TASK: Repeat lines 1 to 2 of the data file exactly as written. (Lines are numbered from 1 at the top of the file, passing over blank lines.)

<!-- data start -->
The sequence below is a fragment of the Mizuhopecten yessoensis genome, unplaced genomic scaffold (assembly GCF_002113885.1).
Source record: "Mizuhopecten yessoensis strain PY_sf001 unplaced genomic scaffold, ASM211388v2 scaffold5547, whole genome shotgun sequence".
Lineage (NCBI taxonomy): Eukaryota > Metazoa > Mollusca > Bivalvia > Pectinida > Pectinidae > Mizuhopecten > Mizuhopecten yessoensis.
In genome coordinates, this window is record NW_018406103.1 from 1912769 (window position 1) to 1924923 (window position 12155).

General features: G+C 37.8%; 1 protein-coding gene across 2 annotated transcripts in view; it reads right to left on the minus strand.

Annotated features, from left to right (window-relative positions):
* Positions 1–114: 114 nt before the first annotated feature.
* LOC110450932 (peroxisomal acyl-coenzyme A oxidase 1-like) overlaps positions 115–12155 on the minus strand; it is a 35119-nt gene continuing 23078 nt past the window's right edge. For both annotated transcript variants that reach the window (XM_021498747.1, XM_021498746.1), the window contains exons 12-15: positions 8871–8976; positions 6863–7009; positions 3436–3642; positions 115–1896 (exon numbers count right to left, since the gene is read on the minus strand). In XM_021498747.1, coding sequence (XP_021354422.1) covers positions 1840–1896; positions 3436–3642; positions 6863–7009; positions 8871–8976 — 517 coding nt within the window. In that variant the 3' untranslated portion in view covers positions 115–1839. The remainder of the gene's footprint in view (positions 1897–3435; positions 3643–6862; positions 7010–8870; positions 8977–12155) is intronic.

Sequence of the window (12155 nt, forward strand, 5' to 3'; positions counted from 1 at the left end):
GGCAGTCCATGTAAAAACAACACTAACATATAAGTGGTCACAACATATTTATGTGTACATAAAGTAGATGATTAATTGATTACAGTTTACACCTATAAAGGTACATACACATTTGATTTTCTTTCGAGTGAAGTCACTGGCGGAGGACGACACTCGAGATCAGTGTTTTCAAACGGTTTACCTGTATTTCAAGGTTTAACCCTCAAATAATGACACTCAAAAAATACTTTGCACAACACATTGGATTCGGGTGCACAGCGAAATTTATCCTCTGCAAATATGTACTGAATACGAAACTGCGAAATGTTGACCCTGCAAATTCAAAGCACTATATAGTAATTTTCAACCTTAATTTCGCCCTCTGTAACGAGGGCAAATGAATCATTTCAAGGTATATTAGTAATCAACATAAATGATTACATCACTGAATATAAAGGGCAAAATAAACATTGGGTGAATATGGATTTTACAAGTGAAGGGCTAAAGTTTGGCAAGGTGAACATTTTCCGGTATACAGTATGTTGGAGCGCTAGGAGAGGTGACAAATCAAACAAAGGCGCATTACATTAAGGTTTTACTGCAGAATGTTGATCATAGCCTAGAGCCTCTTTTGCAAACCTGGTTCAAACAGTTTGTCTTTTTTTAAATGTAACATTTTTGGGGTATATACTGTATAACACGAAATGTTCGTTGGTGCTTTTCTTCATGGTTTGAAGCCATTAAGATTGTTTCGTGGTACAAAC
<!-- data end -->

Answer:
The sequence below is a fragment of the Mizuhopecten yessoensis genome, unplaced genomic scaffold (assembly GCF_002113885.1).
Source record: "Mizuhopecten yessoensis strain PY_sf001 unplaced genomic scaffold, ASM211388v2 scaffold5547, whole genome shotgun sequence".